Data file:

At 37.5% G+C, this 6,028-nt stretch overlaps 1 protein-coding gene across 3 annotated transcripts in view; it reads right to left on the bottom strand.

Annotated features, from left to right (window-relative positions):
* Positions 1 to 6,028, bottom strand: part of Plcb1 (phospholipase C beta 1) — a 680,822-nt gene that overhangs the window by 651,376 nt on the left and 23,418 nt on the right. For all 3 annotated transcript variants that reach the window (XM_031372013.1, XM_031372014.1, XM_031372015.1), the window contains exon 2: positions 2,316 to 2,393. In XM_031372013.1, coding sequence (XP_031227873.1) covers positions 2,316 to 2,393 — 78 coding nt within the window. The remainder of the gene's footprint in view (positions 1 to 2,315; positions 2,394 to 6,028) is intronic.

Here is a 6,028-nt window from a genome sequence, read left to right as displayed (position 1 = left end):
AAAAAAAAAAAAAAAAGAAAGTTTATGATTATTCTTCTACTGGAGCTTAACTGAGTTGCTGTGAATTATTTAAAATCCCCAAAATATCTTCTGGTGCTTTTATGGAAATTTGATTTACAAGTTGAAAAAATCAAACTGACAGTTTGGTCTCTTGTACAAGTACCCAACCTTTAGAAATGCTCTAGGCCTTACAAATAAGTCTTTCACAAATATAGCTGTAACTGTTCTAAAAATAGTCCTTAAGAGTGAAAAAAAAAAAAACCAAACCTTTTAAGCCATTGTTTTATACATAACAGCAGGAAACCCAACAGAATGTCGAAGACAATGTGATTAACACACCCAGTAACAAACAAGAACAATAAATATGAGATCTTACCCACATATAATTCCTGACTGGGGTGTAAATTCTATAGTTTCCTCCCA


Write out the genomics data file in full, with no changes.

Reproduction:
At 37.5% G+C, this 6,028-nt stretch overlaps 1 protein-coding gene across 3 annotated transcripts in view; it reads right to left on the bottom strand.

Annotated features, from left to right (window-relative positions):
* Positions 1 to 6,028, bottom strand: part of Plcb1 (phospholipase C beta 1) — a 680,822-nt gene that overhangs the window by 651,376 nt on the left and 23,418 nt on the right. For all 3 annotated transcript variants that reach the window (XM_031372013.1, XM_031372014.1, XM_031372015.1), the window contains exon 2: positions 2,316 to 2,393. In XM_031372013.1, coding sequence (XP_031227873.1) covers positions 2,316 to 2,393 — 78 coding nt within the window. The remainder of the gene's footprint in view (positions 1 to 2,315; positions 2,394 to 6,028) is intronic.

Here is a 6,028-nt window from a genome sequence, read left to right as displayed (position 1 = left end):
AAAAAAAAAAAAAAAAGAAAGTTTATGATTATTCTTCTACTGGAGCTTAACTGAGTTGCTGTGAATTATTTAAAATCCCCAAAATATCTTCTGGTGCTTTTATGGAAATTTGATTTACAAGTTGAAAAAATCAAACTGACAGTTTGGTCTCTTGTACAAGTACCCAACCTTTAGAAATGCTCTAGGCCTTACAAATAAGTCTTTCACAAATATAGCTGTAACTGTTCTAAAAATAGTCCTTAAGAGTGAAAAAAAAAAAAACCAAACCTTTTAAGCCATTGTTTTATACATAACAGCAGGAAACCCAACAGAATGTCGAAGACAATGTGATTAACACACCCAGTAACAAACAAGAACAATAAATATGAGATCTTACCCACATATAATTCCTGACTGGGGTGTAAATTCTATAGTTTCCTCCCA